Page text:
"I think this is the strongest position by nature on which to fight a battle that I ever saw," said Union Gen. Winfield Scott Hancock as he surveyed the terrain from his position atop 80-foot high Cemetery Hill on the afternoon of July 1, 1863. The town of Gettysburg, Pa., was just to the north; to the west, across a mile of fertile fields and orchards, he could see Confederate soldiers on Seminary Ridge. Culp's Hill, a 180-foot high wooded, and boulder strewn eminence, was just to his east; stretching for two miles to the south was low Cemetery Ridge. At the end of Cemetery Ridge were two more rock-strewn hills -- Little Round Top and Big Round Top. The natural strength of the high ground was augmented by clear fields of fire, stone walls to offer protected defensive positions, and good roads in the rear for the movement of supplies and troops.

A furious battle had waged all day over the ridges west of Gettysburg between two corps from Gen. Robert E. Lee's invading Confederate Army of Northern Virginia and two corps of Gen. George Meade's Union Army of the Potomac. Late in the afternoon, the Union positions had given way under relentless attacks, and the victorious Rebels had chased the Yankees through the town and onto the high ground to the south. Hancock rallied the fleeing soldiers and set up a defensive line to try to hold his position until Union reinforcements could arrive.

Lee, despite his army's victory, was troubled. He recognized the natural strength of the high ground to which the Union army retreated. Lee sent a message to his II Corps commander Gen. Richard Ewell that it "was only necessary to press those people in order to secure possession of the heights," and urged him to do so "if practicable." Ewell was a capable corps commander, but he was new to the position, having replaced Stonewall Jackson, who had died less than two months before. Ewell did not believe the attack was "practicable." Lee sorely missed Stonewall, a man who surely would have recognized the need to "press those people" and would have done so at once.

"Good," exclaimed Gen. George G. Meade, commander of the Union Army of the Potomac, "That is just like Reynolds, he will hold out to the bitter end." Reynolds was one of the army's ablest generals and commanded the wing of the army advancing toward Gettysburg. He had just notified Meade that he would try to hold the invading Confederate army at that town until the rest of the federal troops could arrive. Reynolds brought his closest division rapidly to the battle being waged on Seminary Ridge, west of Gettysburg. He deployed his men alongside the dismounted cavalrymen who had stalled the Rebel advance for several hours. As Reynolds turned in his saddle to direct an arriving unit into position, a skirmisher's minie ball struck him behind the right ear, and he fell to the ground, smiled, and died.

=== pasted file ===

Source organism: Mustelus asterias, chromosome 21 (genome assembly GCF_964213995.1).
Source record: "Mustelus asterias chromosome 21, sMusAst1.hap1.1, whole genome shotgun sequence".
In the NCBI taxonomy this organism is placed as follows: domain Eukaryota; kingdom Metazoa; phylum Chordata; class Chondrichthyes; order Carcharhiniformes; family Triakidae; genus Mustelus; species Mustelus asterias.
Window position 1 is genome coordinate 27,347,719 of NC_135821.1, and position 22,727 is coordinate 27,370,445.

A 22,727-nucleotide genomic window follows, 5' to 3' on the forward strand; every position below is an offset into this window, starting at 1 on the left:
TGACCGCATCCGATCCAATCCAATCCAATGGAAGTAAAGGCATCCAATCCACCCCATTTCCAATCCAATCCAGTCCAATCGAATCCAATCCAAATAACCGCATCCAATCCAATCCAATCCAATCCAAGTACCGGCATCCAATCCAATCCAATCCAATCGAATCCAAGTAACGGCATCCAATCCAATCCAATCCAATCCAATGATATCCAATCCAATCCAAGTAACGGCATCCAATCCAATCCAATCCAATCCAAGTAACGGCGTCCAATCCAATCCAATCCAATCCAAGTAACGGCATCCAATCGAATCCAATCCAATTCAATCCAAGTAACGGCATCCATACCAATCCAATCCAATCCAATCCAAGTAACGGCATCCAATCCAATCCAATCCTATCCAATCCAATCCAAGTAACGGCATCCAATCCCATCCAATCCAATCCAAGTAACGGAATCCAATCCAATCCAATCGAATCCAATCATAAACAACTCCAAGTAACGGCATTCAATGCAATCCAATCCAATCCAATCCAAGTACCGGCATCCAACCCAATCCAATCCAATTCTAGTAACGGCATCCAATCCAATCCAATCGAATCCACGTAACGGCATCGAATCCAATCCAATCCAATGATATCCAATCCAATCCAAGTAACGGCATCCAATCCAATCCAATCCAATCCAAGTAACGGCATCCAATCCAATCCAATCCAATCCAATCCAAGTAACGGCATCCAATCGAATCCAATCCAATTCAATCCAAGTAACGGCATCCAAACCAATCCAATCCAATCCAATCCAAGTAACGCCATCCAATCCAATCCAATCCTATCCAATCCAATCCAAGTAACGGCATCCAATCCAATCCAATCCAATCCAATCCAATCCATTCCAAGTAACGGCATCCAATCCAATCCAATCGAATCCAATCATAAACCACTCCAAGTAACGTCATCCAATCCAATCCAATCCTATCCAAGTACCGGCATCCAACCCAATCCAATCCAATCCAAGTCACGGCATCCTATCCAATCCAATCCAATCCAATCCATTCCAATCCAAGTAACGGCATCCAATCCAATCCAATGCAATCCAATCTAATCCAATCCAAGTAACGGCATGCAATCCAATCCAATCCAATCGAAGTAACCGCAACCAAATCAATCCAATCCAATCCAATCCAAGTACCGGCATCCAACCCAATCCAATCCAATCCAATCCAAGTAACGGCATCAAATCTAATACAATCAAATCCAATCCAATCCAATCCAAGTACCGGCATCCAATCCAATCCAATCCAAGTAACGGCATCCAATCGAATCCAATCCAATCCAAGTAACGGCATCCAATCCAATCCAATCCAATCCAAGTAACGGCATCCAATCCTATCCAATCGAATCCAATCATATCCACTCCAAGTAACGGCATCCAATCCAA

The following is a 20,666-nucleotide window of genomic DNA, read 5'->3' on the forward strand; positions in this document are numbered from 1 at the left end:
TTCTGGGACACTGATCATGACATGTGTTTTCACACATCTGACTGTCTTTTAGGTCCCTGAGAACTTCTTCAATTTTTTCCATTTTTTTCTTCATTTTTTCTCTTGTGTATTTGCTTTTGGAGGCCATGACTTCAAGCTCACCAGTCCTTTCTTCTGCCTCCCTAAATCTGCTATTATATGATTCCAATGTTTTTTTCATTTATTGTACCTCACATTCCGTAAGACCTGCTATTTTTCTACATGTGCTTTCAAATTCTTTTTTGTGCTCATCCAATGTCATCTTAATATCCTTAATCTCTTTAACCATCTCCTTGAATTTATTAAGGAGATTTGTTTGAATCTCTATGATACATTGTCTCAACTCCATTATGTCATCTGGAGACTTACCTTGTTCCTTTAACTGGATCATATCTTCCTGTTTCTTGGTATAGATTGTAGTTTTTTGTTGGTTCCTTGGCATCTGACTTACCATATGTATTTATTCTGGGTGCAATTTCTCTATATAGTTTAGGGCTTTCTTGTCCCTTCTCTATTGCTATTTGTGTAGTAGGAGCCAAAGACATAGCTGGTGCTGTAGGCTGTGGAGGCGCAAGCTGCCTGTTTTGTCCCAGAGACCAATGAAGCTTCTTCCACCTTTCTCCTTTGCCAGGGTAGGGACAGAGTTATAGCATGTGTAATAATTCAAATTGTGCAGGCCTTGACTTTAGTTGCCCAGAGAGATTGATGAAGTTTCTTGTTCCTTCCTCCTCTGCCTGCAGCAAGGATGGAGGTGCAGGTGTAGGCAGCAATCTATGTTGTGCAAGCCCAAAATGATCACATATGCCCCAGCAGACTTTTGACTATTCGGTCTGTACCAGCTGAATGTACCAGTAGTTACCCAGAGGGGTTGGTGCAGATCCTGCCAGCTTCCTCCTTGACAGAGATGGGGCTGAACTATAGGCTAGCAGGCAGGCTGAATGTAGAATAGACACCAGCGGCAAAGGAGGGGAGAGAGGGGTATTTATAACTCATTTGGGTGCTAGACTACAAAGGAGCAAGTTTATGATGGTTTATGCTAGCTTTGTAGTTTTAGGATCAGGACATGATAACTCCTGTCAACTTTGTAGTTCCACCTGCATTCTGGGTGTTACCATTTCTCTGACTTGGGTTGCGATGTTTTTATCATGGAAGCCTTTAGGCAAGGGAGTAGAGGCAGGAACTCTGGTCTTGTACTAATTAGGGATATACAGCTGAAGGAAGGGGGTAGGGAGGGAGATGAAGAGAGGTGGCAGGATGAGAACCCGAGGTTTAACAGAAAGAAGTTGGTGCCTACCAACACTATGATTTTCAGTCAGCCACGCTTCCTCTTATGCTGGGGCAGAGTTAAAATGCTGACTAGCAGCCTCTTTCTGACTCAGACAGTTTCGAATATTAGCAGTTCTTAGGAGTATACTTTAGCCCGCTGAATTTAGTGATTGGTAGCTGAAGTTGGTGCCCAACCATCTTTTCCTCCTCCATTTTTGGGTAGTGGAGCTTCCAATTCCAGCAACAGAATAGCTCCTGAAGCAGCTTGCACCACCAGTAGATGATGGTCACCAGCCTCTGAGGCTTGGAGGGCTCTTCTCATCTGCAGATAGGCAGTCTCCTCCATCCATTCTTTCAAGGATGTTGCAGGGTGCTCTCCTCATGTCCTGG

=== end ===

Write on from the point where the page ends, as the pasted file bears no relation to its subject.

"There are those damned black-hatted fellows again!" exclaimed a surprised Reb on the right of the Confederate line when he realized there was more than cavalry disuputing his progress up Seminary Ridge. The black-hatted men of the Iron Brigade had a reputation as fierce fighters, and they provided proof all over again on this first day of July 1863. Their unexpected appearance and added firepower caused the Rebs to retreat, and their rapid pursuit netted them 75 prisoneres, including James J. Archer, the first of Lee's generals ever to have been captured.

Those on the left of the Rebel line had made better progress before they too were hit by a devastating fire and forced to seek shelter, many of them finding safety in the deep cut of an unfinished railroad bed. When the federals charged the cut, they captured 250 prisoners and sent the other attackers running to the rear. By 11:00 A.M., the Confederate offense had failed all along the line. For the next couple of hours there was a lull in the firing, then cannonballs started dropping in the Yankee rear, fired by a Confederate force that was approaching the battlefield from the north.

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Map of Day 1 battle in PDF format.